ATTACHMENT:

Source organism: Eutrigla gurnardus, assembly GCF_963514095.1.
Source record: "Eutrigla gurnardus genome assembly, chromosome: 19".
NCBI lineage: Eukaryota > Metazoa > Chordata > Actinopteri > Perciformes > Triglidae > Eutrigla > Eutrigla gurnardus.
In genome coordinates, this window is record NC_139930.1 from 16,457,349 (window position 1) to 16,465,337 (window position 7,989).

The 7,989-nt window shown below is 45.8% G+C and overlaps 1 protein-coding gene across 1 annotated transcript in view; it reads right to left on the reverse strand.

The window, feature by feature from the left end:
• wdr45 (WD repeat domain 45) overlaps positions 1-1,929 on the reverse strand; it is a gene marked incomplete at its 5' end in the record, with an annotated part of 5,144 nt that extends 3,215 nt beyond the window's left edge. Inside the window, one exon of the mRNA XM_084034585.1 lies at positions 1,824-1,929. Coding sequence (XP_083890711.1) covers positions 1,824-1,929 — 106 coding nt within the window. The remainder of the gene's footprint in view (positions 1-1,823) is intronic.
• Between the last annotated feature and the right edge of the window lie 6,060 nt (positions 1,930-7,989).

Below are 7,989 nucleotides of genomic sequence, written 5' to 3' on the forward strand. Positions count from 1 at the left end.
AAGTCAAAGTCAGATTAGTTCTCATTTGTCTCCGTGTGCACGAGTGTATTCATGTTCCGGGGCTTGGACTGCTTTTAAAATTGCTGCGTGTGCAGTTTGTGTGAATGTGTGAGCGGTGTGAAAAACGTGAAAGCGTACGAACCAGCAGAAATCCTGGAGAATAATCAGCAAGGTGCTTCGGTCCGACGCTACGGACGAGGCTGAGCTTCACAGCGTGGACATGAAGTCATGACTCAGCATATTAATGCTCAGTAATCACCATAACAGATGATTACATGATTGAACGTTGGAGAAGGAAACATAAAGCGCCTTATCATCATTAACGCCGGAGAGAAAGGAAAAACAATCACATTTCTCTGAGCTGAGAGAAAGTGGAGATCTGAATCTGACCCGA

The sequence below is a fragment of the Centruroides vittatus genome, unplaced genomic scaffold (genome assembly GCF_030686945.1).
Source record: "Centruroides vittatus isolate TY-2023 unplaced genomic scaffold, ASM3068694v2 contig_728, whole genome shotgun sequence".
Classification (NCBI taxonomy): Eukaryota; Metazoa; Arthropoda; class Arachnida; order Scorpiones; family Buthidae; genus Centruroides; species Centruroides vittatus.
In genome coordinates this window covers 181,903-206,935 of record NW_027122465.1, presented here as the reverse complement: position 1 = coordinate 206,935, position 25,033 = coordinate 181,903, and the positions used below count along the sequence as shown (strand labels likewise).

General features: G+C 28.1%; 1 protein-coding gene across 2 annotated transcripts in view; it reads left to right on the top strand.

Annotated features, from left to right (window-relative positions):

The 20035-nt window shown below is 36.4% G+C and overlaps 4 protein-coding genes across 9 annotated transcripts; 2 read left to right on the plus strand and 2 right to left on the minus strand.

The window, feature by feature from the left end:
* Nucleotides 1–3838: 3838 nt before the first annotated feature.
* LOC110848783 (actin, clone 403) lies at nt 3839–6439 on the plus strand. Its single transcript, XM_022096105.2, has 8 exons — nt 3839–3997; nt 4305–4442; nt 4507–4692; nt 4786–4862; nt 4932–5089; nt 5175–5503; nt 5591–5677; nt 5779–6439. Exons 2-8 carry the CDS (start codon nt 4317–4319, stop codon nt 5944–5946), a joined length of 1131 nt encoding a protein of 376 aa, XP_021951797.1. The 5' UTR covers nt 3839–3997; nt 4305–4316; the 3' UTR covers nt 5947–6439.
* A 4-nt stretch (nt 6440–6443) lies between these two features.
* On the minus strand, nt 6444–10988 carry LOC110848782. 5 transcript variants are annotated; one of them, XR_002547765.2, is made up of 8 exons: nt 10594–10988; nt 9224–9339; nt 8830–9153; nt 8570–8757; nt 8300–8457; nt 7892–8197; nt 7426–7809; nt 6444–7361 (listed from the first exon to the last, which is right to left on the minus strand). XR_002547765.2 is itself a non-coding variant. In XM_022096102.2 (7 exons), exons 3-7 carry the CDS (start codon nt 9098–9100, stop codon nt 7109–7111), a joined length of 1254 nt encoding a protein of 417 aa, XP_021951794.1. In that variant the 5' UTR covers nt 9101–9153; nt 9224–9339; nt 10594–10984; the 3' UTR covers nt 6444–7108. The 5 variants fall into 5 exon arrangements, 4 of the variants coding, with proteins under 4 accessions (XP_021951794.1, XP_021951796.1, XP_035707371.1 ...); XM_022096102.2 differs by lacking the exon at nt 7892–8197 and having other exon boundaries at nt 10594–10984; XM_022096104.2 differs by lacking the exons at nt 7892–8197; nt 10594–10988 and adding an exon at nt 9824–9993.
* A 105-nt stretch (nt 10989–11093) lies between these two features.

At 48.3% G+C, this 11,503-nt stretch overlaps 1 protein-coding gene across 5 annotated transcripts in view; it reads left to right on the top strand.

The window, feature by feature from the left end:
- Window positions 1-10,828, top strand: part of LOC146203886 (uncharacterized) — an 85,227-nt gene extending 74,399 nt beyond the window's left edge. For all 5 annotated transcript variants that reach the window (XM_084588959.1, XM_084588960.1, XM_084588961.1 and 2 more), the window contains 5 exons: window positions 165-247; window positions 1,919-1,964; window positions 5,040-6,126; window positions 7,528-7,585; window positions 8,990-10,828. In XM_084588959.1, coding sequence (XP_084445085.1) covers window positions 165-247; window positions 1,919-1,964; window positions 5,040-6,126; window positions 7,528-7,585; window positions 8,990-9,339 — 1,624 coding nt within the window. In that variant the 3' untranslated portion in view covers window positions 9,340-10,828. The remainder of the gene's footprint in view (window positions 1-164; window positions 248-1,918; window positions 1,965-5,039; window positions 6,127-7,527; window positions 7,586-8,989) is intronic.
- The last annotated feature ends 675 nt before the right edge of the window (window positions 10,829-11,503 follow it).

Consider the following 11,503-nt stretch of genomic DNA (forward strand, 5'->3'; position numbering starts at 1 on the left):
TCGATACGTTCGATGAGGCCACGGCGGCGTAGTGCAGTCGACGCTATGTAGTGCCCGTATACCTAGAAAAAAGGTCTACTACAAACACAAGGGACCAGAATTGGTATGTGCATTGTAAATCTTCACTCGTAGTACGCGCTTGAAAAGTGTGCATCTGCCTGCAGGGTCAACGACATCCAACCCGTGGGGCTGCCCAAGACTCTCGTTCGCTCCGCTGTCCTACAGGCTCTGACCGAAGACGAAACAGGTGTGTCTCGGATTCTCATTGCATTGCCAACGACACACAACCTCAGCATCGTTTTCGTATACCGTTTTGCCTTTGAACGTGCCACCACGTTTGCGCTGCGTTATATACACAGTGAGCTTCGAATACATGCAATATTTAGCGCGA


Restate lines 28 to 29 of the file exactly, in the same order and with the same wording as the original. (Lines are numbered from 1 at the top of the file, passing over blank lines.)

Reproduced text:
Consider the following 11,503-nt stretch of genomic DNA (forward strand, 5'->3'; position numbering starts at 1 on the left):
TCGATACGTTCGATGAGGCCACGGCGGCGTAGTGCAGTCGACGCTATGTAGTGCCCGTATACCTAGAAAAAAGGTCTACTACAAACACAAGGGACCAGAATTGGTATGTGCATTGTAAATCTTCACTCGTAGTACGCGCTTGAAAAGTGTGCATCTGCCTGCAGGGTCAACGACATCCAACCCGTGGGGCTGCCCAAGACTCTCGTTCGCTCCGCTGTCCTACAGGCTCTGACCGAAGACGAAACAGGTGTGTCTCGGATTCTCATTGCATTGCCAACGACACACAACCTCAGCATCGTTTTCGTATACCGTTTTGCCTTTGAACGTGCCACCACGTTTGCGCTGCGTTATATACACAGTGAGCTTCGAATACATGCAATATTTAGCGCGA